The first casualty of war is truth, and some American peace groups are a party to the deception. British record producer ‘Mudge’ has accused American peace groups of censoring a British compilation of anti-war songs being distributed in the US.
In Britain, the ‘Peace Not War’ CD includes Massive Attack, Public Enemy, Ani Difranco, Gurlfiend, Billy Bragg, Ginger Tom, and some particularly gruesome artwork. But the CD has been censored in the land of the free...
To clarify the matter, Mudge, one of the producers of the British ‘Peace Not War’ CD, claimed from London that US peace groups wanted the US version of the compilation to be less “in your face”. Mudge claimed that he “thought this was a little pathetic, but decided to defer to the local experts”.
A number of American peace groups were consulted by the British producer, including United for Peace and ANSWER. As a result, the original European version was “reworked” for the US release. Among these changes, Mudge has admitted controversial British bands Ginger Tom and Gurlfiend were removed, and that the CD booklet “lost three explicitly gory images”.
Mr Kelly said “the explicit images and the song ‘Hey Hey USA - How Many Children Did You Kill Today?’ by Brit punks Ginger Tom were considered problematic by the US peace groups and some other Americans we talked to”. As a result, Sleater-Kinney replaced Ginger Tom on the CD and the gruesome images were expunged.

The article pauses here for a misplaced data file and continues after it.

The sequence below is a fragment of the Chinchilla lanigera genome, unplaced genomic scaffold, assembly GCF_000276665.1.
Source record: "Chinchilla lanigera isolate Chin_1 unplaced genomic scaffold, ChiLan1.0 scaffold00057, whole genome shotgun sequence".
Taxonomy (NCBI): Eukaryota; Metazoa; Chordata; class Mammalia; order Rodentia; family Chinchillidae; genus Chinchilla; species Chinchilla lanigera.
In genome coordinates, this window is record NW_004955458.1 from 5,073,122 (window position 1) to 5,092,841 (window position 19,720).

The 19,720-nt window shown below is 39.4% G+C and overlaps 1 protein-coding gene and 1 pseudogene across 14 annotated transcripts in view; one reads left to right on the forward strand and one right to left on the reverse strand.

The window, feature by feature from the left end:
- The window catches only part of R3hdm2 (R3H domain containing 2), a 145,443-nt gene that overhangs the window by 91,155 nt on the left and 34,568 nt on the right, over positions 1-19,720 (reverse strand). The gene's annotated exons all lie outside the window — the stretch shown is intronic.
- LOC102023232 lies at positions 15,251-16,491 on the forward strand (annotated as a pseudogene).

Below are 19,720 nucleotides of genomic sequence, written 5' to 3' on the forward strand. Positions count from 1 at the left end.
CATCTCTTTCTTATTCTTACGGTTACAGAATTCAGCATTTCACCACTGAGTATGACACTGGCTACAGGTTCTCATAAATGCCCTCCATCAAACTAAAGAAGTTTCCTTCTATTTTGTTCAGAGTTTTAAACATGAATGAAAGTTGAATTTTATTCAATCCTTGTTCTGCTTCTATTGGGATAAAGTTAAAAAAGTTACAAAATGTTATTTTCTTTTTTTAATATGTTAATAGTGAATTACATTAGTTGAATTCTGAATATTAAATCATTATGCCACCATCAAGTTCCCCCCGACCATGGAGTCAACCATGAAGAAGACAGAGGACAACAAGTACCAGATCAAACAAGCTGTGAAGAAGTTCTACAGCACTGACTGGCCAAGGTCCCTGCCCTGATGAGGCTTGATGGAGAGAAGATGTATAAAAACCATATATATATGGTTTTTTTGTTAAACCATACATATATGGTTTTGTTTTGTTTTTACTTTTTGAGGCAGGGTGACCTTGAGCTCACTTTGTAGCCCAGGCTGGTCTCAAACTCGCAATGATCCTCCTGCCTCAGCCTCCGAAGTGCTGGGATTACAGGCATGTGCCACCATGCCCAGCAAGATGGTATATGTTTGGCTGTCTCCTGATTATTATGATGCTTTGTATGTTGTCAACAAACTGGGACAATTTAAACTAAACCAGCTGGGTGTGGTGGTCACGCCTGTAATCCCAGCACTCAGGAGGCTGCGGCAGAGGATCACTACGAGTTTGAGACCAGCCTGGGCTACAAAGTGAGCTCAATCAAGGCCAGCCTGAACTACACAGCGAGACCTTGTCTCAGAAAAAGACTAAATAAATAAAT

“While the sentiment of the Ginger Tom song was fine, it was considered too ‘in your face’”, Mudge explained. One pacifist group in particular, United for Peace, had to “deal with regular slanderous accusations of being "anti-American", and thought the CD could bring “unnecessary hassle”.
While Ginger Tom singer Matt Ericson agreed with the decision, Mr Kelly and the other producers disagreed. “We thought the decision was “a little pathetic”, he said, “but we decided to defer to the local experts”. Mr Kelly said “I think it's interesting that average Americans might be so nationalistic that they would take such a statement personally. I would argue that Americans need a bit of a reality-check.”
Mr Kelly was also critical of the British Broadcasting Corporation, and alleged that “BBC television and radio stations censored the ‘Peace Not War’ CD, and DJs have told us they were coerced by their bosses into not playing anti-war music”.